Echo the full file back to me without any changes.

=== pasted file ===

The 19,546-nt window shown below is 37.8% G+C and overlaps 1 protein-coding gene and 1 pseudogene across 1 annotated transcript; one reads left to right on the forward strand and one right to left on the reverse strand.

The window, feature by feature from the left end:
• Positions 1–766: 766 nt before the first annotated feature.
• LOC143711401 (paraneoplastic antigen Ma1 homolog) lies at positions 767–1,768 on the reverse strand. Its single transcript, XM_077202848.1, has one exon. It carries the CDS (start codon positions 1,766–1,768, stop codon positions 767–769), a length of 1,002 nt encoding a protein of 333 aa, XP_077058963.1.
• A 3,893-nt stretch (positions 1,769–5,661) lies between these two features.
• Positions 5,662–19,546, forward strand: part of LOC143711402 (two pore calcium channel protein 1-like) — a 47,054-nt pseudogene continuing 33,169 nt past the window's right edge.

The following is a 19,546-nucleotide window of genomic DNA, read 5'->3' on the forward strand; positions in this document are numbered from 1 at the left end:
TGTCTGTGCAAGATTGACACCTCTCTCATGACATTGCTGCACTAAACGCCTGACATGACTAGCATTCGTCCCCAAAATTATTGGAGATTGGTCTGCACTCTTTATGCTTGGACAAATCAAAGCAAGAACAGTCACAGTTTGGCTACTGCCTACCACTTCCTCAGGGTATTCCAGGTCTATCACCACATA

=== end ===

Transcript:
The 19,546-nt window shown below is 37.8% G+C and overlaps 1 protein-coding gene and 1 pseudogene across 1 annotated transcript; one reads left to right on the forward strand and one right to left on the reverse strand.

The window, feature by feature from the left end:
• Positions 1–766: 766 nt before the first annotated feature.
• LOC143711401 (paraneoplastic antigen Ma1 homolog) lies at positions 767–1,768 on the reverse strand. Its single transcript, XM_077202848.1, has one exon. It carries the CDS (start codon positions 1,766–1,768, stop codon positions 767–769), a length of 1,002 nt encoding a protein of 333 aa, XP_077058963.1.
• A 3,893-nt stretch (positions 1,769–5,661) lies between these two features.
• Positions 5,662–19,546, forward strand: part of LOC143711402 (two pore calcium channel protein 1-like) — a 47,054-nt pseudogene continuing 33,169 nt past the window's right edge.

The following is a 19,546-nucleotide window of genomic DNA, read 5'->3' on the forward strand; positions in this document are numbered from 1 at the left end:
TGTCTGTGCAAGATTGACACCTCTCTCATGACATTGCTGCACTAAACGCCTGACATGACTAGCATTCGTCCCCAAAATTATTGGAGATTGGTCTGCACTCTTTATGCTTGGACAAATCAAAGCAAGAACAGTCACAGTTTGGCTACTGCCTACCACTTCCTCAGGGTATTCCAGGTCTATCACCACATA